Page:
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Through literature classes and specialized reading programs, we can meet any of our readers where they are and take them to the next level.

Literature Classes

Each literature class is made up of a small group of proficient readers (grouped by ability) that focuses on the process of reading, developing higher order thinking skills, vocabulary, spelling, and reading fluency. The Radcliffe Literature curriculum is based on the Maryland State Reading Standards. Students read and analyze a variety of genres independently. Vocabulary is taken from the literature studied and both meaning and usage are emphasized. Spelling is approached through an examination of spelling rules and irregularities. With students at the center of the learning process, teachers individualize classroom instruction to acknowledge student strengths and develop weaknesses.

Specialized Reading Program

Following the Radcliffe model of doing things in a different way to meet the needs of our students, our reading program uses a highly-systematic, multi-sensory, phonetic approach through the implementation of the Orton-Gillingham methodology. This approach has been found to benefit those struggling with learning to read. Orton follows a specific sequence, starting with the individual phonemes of consonants and short vowels to create consonant-vowel-consonant words such as cat, hip, and pet. Once this pattern of closed syllables has been mastered, students slowly progress through working with consonant blends (bl, st, cr), welded sounds (ang, ink), and into the silent-e syllable pattern. Once all six types of syllables (the other four are: vowel teams, r-controlled, open and consonant-le) have been mastered, they move into some of the more irregular patterns. While this process is often slow and time-consuming, it is important to teach to mastery because once a student knows the six types of syllables well, then they are able to read 75% of what is presented to them independently.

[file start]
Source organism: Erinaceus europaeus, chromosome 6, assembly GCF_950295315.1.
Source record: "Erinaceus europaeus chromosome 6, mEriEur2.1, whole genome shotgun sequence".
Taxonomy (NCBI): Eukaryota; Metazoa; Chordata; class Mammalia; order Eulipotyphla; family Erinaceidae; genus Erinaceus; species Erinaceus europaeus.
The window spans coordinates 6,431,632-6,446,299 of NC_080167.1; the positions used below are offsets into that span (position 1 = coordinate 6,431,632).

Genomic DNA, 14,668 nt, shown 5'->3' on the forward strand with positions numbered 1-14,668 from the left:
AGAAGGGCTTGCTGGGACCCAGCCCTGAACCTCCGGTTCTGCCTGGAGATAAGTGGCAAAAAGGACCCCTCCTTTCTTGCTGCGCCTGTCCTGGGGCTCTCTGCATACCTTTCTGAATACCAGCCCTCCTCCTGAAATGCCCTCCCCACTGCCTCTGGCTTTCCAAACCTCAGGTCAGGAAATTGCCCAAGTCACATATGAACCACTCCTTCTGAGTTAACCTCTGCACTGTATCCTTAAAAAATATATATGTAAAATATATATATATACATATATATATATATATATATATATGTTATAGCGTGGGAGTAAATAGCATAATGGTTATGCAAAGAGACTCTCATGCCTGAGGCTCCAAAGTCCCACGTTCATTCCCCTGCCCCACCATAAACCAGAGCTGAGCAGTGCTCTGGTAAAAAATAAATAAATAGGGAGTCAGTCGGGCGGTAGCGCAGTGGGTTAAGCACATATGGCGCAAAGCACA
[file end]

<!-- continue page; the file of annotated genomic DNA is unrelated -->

Unfortunately, not all words in the English language play fair! The words that do not follow a syllable pattern are termed “Sight Words.” As a student progresses through Orton, sight words are also introduced using both those in the Orton manual and those found in the Dolch Word list and other graded word lists, which encompass the most frequently used words in our language.

The ultimate goal of our reading program is to produce fluent readers. The truly fluent reader is one that reads aloud with expression as if they are having a natural conversation. Many things go into being a fluent reader, which is not something that comes easily or quickly for our students. Fluency combines all aspects of reading including decoding, reading rate, and overall comprehension.

Other elements of a typical reading class include phonological awareness (awareness of sound structure), handwriting practice (print and cursive), as well as comprehension of the text, read by the student.

Specific Tools:

  • Orton-Gillingham Approach

  • Visualizing and Verbalizing by Nanci Bell

  • Wilson Reading program

  • Explode The Code

  • OGstar App

  • Lindamood Phonemic Sequencing (LiPs)

  • Learning Ally audiobook program

  • Lexia online phonics program

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